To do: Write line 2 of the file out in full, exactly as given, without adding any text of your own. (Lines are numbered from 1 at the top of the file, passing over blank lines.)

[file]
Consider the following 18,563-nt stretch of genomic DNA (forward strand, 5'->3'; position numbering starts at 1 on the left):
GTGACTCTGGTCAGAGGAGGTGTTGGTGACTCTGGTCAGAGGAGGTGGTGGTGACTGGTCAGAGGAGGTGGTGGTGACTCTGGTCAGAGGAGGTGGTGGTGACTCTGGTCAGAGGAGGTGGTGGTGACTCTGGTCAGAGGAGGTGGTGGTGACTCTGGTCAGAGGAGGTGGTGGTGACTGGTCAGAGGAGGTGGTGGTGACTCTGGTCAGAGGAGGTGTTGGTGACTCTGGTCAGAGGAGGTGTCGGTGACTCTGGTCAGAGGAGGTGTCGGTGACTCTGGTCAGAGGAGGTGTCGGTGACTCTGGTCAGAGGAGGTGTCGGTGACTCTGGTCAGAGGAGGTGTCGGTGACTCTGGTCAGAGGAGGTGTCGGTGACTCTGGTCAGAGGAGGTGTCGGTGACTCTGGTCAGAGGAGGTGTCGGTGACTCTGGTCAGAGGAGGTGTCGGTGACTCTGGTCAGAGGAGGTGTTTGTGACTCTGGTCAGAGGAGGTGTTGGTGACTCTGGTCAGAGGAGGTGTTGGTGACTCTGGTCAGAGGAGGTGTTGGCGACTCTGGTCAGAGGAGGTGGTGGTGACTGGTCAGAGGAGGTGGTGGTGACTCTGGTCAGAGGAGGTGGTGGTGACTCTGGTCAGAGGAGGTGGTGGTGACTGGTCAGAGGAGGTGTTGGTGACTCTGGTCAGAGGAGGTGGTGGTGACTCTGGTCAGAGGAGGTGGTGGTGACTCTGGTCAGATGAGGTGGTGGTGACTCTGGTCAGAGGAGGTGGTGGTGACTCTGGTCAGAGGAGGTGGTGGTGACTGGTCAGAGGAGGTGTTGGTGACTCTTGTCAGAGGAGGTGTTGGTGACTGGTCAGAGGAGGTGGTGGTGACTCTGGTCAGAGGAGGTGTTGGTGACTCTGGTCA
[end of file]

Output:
GTGACTCTGGTCAGAGGAGGTGTTGGTGACTCTGGTCAGAGGAGGTGGTGGTGACTGGTCAGAGGAGGTGGTGGTGACTCTGGTCAGAGGAGGTGGTGGTGACTCTGGTCAGAGGAGGTGGTGGTGACTCTGGTCAGAGGAGGTGGTGGTGACTCTGGTCAGAGGAGGTGGTGGTGACTGGTCAGAGGAGGTGGTGGTGACTCTGGTCAGAGGAGGTGTTGGTGACTCTGGTCAGAGGAGGTGTCGGTGACTCTGGTCAGAGGAGGTGTCGGTGACTCTGGTCAGAGGAGGTGTCGGTGACTCTGGTCAGAGGAGGTGTCGGTGACTCTGGTCAGAGGAGGTGTCGGTGACTCTGGTCAGAGGAGGTGTCGGTGACTCTGGTCAGAGGAGGTGTCGGTGACTCTGGTCAGAGGAGGTGTCGGTGACTCTGGTCAGAGGAGGTGTCGGTGACTCTGGTCAGAGGAGGTGTTTGTGACTCTGGTCAGAGGAGGTGTTGGTGACTCTGGTCAGAGGAGGTGTTGGTGACTCTGGTCAGAGGAGGTGTTGGCGACTCTGGTCAGAGGAGGTGGTGGTGACTGGTCAGAGGAGGTGGTGGTGACTCTGGTCAGAGGAGGTGGTGGTGACTCTGGTCAGAGGAGGTGGTGGTGACTGGTCAGAGGAGGTGTTGGTGACTCTGGTCAGAGGAGGTGGTGGTGACTCTGGTCAGAGGAGGTGGTGGTGACTCTGGTCAGATGAGGTGGTGGTGACTCTGGTCAGAGGAGGTGGTGGTGACTCTGGTCAGAGGAGGTGGTGGTGACTGGTCAGAGGAGGTGTTGGTGACTCTTGTCAGAGGAGGTGTTGGTGACTGGTCAGAGGAGGTGGTGGTGACTCTGGTCAGAGGAGGTGTTGGTGACTCTGGTCA